Illegal fireworks a bane of Halloween holiday

Fireworks are banned without permits in most areas of the Cowichan Valley, including Cowichan Tribes lands, but there are still far too many people who set them off anyway, seeming to feel they have some kind of right to do so.

They don’t have the right.

We’ve heard some of the arguments – they’ve always done it, nobody they know has ever been hurt, their parents remember doing it for a lark when they were kids – but in the end they remain unconvincing.

Unfortunately, there seems to be little enforcement or deterrent, in spite of the fact that not only are you not allowed to set them off, it’s also illegal to sell them here.

There are good reasons that these bans have been put into place.

Safety is the biggest. Almost without fail there is a report from somewhere about someone being seriously injured by one of these things.

The inherent danger of throwing around something designed to explode is exacerbated by both the inconsistency in quality of the product, and the lack of good judgement of those using them.

Let’s address that first point for a minute. Didn’t pay much for your pocketful of fireworks? There’s a good reason for that. They’re cheaply made, with little regard for who will be using them.

As to the second point, well, deciding to deliberately go out and do something that’s illegal isn’t the epitome of making good choices.

Then there’s the fact that those doing it are often young, running around in the dark, totally unsupervised, and throwing them around pretty indiscriminately without having considered the very real possible consequences. How many of those setting them off have really thought about what can happen when they toss them at, or close to, one another, somebody’s pet, or somebody’s property?

It’s a recipe for disaster. And they think it’s a lark.

It’s not so funny to the person whose pet runs away in fear, or who finds scorch marks or burn holes on their private property.

It’s time that going out around Halloween with fireworks became a lot less socially acceptable. They’re a bane of the holiday.

Just Posted

Caps fall to Wild in game four

Slow start, tough bounces and series is at 2-2

Cowichan United punches ticket to provincial U21 tournament

Cowichan United beat the odds to qualify for the U21 soccer provincial… Continue reading

Indian Day School students looking at $10K apiece in new compensation agreement

Individual students could get as much as $10K each, but must meet criteria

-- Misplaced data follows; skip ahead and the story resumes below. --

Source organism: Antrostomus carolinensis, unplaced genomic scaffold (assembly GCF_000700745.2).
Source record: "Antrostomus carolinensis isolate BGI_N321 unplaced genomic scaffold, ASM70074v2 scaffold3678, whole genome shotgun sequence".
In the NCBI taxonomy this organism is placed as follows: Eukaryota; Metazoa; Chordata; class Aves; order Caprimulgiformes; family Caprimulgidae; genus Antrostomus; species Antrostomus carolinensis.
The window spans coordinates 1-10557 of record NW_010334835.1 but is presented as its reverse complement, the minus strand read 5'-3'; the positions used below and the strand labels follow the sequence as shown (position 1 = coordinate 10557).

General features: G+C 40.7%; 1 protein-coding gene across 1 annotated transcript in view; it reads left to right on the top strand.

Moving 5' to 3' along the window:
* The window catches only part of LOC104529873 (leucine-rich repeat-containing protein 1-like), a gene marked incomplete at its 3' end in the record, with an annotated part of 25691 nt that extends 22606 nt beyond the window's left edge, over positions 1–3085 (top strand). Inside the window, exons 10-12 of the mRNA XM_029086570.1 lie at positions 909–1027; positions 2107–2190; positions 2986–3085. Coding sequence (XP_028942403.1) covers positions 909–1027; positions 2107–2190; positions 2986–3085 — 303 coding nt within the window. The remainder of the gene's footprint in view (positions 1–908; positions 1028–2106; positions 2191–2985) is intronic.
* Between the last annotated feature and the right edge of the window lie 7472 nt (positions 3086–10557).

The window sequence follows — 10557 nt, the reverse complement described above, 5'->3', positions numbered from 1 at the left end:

Cowichan Tribes cannabis partnership aims high

Costa Canna plans to open first store in Cowichan Valley and expand beyond

VIDEO: Award-winning cellist, Rebecca Wenham, performs at the Cowichan Performing Arts Centre

Principal cellist at Vancouver Opera, she brings a show called ‘Cellicious’ to Duncan

VIDEO: Can you believe it? This B.C. hill pulls cars backwards up a slope

Sir Isaac Newton had clearly never been to this Vernon anomaly when he discovered gravity

Canucks hang on for 7-4 win over Senators

Horvat nets 2 for Vancouver

European, Canadian regulators to do own review of Boeing jet

Air Canada plans to remove the Boeing 737 Max from its schedule at least through July 1

Prime minister defends Liberal budget measures as sales effort gets underway

Conservatives under Andrew Scheer say it’s a spree funded by borrowing against the future

Mayor meets with B.C. health minister on homeless taxi transfers

Two homeless people were discharged from Surrey Memorial and sent to a Chilliwack shelter

B.C. lottery winner being sued by co-workers

They claim he owes them $200,000 each, in a lawsuit filed in B.C. Supreme Court in Vancouver

Teacher reprimanded for conduct towards special needs student

Alan Stephen Berry told vice principal he did not have time to use positive strategies

‘Full worm super moon’ to illuminate B.C. skies on first day of spring

Spring has sprung, a moon named in honour of thawing soil marks final super moon until 2020

Having phone within sight while driving does not violate law: B.C. judge

The mere presence of a cell phone within sight of a driver is not enough for a conviction, judge says

Most Read